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Mr. Statistic

1952

Two Los Angeles policeman and a skeleton named “Mr. Statistic” attempt to warn drivers about traffic fatalities during Labor Day weekend.

via Black and WTF

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Victorian post-mortem photography

Slightly more macabre follow up post to Hidden mothers in Victorian photography. Post-mortem photography is the practice of photographing the recently deceased. It is also known as memorial portraiture or memento mori.

A Victorian-era photograph of parents posing with their dead daughter. It was a custom in that era, before people could quickly travel great distances to attend funerals, to photograph the dead so their loved ones could see them as they were before burial.

The invention of the daguerreotype in 1839 made portraiture much more commonplace, as many of those who were unable to afford the commission of a painted portrait could afford to sit for a photography session. This cheaper and quicker method also provided the middle class with a means for memorializing dead loved ones.

These photographs served less as a reminder of mortality than as a keepsake to remember the deceased. This was especially common with infants and young children; Victorian era childhood mortality rates were extremely high, and a post-mortem photograph might have been the only image of the child the family ever had.

The earliest post-mortem photographs are usually close-ups of the face or shots of the full body and rarely include the coffin. The subject is usually depicted so as to seem in a deep sleep, or else arranged to appear more lifelike. Children were often shown in repose on a couch or in a crib, sometimes posed with a favorite toy or other plaything. It was not uncommon to photograph very young children with a family member, most frequently the mother. Flowers were also a common prop in post-mortem photography of all types.

The effect of life was sometimes enhanced by either propping the subject’s eyes open or painting pupils onto the photographic print, and many early images have a rosy tint added to the cheeks of the corpse.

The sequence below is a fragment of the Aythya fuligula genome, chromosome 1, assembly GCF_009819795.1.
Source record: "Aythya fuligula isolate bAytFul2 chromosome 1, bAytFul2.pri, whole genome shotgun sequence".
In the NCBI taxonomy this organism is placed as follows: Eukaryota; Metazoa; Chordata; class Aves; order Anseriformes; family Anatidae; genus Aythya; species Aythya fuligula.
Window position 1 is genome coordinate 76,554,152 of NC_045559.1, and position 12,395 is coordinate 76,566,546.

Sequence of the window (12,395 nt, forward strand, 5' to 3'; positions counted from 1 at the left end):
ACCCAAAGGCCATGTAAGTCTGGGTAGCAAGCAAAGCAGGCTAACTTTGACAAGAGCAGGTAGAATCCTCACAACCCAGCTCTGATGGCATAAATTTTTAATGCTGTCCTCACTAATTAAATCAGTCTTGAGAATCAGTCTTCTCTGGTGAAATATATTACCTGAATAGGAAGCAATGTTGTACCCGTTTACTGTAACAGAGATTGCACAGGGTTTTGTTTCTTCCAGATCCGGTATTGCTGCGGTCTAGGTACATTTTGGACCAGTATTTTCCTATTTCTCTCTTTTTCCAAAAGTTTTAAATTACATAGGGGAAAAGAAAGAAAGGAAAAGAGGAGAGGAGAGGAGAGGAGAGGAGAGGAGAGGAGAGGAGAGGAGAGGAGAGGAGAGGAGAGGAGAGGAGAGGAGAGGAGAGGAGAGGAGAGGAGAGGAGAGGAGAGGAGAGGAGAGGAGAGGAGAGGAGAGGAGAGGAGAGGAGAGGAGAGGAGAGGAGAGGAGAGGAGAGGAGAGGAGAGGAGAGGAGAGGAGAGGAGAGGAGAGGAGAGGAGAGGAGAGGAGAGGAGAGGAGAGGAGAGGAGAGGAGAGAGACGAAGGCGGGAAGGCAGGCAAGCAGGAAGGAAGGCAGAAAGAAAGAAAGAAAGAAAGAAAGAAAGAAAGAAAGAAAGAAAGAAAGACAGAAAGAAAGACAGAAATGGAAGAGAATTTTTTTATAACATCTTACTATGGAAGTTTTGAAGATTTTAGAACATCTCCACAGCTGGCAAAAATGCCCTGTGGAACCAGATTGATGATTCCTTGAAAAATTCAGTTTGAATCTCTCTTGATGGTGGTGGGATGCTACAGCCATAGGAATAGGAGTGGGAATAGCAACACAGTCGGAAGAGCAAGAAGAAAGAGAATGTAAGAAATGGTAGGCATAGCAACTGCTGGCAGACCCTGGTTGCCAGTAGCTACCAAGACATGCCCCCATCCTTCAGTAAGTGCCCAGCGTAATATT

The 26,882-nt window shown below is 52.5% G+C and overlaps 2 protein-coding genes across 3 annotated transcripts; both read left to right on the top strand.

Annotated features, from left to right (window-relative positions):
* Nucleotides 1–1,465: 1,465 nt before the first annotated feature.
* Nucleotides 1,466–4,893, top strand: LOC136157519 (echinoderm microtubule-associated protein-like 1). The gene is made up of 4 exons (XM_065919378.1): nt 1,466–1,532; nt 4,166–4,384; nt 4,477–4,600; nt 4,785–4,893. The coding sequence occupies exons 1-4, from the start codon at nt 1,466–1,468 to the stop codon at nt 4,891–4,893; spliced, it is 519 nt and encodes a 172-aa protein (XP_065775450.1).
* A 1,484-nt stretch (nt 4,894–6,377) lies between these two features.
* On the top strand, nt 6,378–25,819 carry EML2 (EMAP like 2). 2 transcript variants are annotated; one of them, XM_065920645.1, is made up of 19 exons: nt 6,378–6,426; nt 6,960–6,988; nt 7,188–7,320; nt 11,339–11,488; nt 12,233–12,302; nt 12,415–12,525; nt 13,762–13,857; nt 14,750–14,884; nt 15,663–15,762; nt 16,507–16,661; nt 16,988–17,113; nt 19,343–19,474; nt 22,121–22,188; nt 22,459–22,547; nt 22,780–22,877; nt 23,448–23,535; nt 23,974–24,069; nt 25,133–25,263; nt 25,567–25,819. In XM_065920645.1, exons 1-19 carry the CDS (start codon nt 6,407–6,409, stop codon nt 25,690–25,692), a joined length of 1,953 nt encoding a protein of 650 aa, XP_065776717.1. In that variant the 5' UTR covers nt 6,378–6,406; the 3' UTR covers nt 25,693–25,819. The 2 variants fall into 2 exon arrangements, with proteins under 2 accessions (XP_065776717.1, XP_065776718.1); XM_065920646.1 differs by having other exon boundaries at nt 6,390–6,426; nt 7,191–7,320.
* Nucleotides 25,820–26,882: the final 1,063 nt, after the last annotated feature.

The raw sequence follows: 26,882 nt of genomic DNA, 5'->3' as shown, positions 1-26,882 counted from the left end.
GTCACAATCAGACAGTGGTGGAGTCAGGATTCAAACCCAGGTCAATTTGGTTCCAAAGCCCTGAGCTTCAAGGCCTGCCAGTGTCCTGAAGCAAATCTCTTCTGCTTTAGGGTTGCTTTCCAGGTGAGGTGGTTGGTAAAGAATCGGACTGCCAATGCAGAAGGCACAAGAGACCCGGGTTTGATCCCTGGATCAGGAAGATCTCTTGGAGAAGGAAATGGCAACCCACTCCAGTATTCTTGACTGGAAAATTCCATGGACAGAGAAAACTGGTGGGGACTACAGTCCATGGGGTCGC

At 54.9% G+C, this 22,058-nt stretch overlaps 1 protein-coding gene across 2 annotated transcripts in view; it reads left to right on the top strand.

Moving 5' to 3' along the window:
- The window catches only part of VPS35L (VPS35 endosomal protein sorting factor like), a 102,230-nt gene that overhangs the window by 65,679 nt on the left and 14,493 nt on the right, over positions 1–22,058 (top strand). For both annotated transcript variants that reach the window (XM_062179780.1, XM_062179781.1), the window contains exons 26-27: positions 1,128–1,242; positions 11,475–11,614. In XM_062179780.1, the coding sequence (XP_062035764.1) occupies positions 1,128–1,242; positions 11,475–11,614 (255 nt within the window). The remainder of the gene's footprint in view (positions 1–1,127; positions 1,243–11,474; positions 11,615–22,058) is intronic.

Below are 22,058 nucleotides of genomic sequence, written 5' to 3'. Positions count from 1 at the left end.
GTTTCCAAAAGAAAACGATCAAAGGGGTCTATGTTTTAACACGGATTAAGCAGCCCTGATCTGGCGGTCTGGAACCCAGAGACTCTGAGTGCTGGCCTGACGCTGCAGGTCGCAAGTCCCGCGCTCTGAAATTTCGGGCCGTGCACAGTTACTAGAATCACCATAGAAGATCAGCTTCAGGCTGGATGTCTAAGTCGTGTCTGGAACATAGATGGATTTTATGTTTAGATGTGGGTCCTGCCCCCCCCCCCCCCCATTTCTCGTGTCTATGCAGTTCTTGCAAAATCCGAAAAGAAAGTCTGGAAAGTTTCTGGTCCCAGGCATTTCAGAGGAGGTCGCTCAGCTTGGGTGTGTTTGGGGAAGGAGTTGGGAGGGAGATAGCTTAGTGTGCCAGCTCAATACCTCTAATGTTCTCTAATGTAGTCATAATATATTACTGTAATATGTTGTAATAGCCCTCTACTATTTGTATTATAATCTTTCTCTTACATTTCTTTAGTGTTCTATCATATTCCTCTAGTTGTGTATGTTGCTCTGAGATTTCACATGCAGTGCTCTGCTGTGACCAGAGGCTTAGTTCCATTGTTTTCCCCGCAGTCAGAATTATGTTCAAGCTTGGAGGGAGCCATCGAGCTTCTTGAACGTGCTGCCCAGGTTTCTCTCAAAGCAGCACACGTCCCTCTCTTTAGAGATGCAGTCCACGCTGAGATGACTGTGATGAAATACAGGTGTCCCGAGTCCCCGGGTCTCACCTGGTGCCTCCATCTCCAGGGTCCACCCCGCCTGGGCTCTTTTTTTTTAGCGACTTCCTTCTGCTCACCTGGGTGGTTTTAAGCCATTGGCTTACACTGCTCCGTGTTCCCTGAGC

Adults were more commonly posed in chairs.

Later examples show less effort at a lifelike appearance, and often show the subject in a coffin. Some very late examples show the deceased in a coffin with a large group of funeral attendees; this type of photograph was especially popular in Europe and less common in the United States.

Post-mortem photography is still practiced in some areas of the world, such as Eastern Europe. Photographs, especially depicting persons who were considered to be very holy lying in their coffins are still circulated among faithful Eastern Catholic, Eastern Orthodox and Oriental Orthodox Christians.

via Wikipedia and margaret gunning’s house of dreams

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Looking into the Past

The American photographer Jim Adams, searches for current day landscapes, lighthouses and even rickety barn houses with the intention of collapsing an entire century into one image. After researching the area in question, reproducing and retouching the original image, Adams then overlays the monochrome image onto the newer one. Visit Adams’ Flickr page for more of his work.

via

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Puzzlewood

Puzzlewood is an ancient woodland site, near Coleford in the Forest of Dean, Gloucestershire, England. The site, covering 14 acres, shows evidence of open cast iron ore mining dating from the Roman period, and possibly earlier.

The geological features on show at Puzzlewood are known as scowles. Scowles originated through the erosion of natural underground cave systems formed in the Carboniferous Limestone many millions of years ago. Uplift and erosion caused the cave system to become exposed at the surface. This was then exploited by Iron Age settlers through to Roman times for the extraction of iron ore. It is usually impossible to date open cast extraction precisely, although ores with a chemical signature consistent with those from the Forest of Dean were certainly used to make tools and weapons in the late prehistoric period.

J. R. R. Tolkien, a frequent visitor to the Forest of Dean, may have visited Puzzlewood, and many believe Puzzlewood was the inspiration for the fabled forests of Middle-earth, such as the Old Forest, Mirkwood, Fangorn or Lothlórien contained within The Lord of the Rings. J.K Rowling is also said to have visited Puzzlewood, and it may have been this that influenced her idea of The Forbidden Forest in the Harry Potter books.

 

via Wikipedia


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Derweze – The Gates of Hell

“In the hot, expansive Karakum desert in Turkmenistan, near the 350 person village of Derweze, is a hole 328 feet wide that has been on fire since 1971. This hole is known as the Darvaza Gas Crater or the “Gates of Hells” by locals, the crater can be seen glowing for miles around.

The hole is the outcome not of nature but of an industrial accident. In 1971 a Soviet drilling rig accidentally punched into a massive underground natural gas cavern, causing the ground to collapse and the entire drilling rig to fall in. Having punctured a pocket of gas, poisonous fumes began leaking from the hole at an alarming rate. To head off a potential environmental catastrophe, the Soviets set the hole alight. The crater hasn’t stopped burning since.

Though little information is available about the fate of the Soviet drilling rig, presumably it is still down there somewhere, on the other side of the ‘Gates of Hell.'”

via atlasobscura and goodnamesgone